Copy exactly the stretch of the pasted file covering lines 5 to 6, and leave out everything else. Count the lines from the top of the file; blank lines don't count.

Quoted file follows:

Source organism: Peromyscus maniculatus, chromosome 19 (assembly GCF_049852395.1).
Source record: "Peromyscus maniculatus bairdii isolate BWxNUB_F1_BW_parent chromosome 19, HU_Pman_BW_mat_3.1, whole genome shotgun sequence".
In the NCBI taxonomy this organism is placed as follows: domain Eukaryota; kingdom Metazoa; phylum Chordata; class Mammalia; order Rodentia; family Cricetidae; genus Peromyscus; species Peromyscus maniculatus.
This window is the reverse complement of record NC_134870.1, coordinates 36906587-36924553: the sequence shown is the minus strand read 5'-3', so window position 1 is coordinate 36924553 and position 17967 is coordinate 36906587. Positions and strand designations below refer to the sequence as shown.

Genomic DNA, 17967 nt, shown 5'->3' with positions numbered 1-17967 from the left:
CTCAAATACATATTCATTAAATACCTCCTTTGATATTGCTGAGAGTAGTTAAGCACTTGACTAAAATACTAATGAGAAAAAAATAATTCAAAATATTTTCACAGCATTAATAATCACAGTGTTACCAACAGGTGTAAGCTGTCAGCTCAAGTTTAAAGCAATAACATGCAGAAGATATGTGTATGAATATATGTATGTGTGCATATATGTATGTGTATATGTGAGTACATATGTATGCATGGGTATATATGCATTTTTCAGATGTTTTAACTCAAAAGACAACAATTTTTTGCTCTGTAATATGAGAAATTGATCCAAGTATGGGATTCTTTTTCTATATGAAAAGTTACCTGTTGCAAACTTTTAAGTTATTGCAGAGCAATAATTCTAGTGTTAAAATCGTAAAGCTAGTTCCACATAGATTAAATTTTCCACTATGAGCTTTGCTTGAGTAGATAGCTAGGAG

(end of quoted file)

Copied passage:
Genomic DNA, 17967 nt, shown 5'->3' with positions numbered 1-17967 from the left:
CTCAAATACATATTCATTAAATACCTCCTTTGATATTGCTGAGAGTAGTTAAGCACTTGACTAAAATACTAATGAGAAAAAAATAATTCAAAATATTTTCACAGCATTAATAATCACAGTGTTACCAACAGGTGTAAGCTGTCAGCTCAAGTTTAAAGCAATAACATGCAGAAGATATGTGTATGAATATATGTATGTGTGCATATATGTATGTGTATATGTGAGTACATATGTATGCATGGGTATATATGCATTTTTCAGATGTTTTAACTCAAAAGACAACAATTTTTTGCTCTGTAATATGAGAAATTGATCCAAGTATGGGATTCTTTTTCTATATGAAAAGTTACCTGTTGCAAACTTTTAAGTTATTGCAGAGCAATAATTCTAGTGTTAAAATCGTAAAGCTAGTTCCACATAGATTAAATTTTCCACTATGAGCTTTGCTTGAGTAGATAGCTAGGAG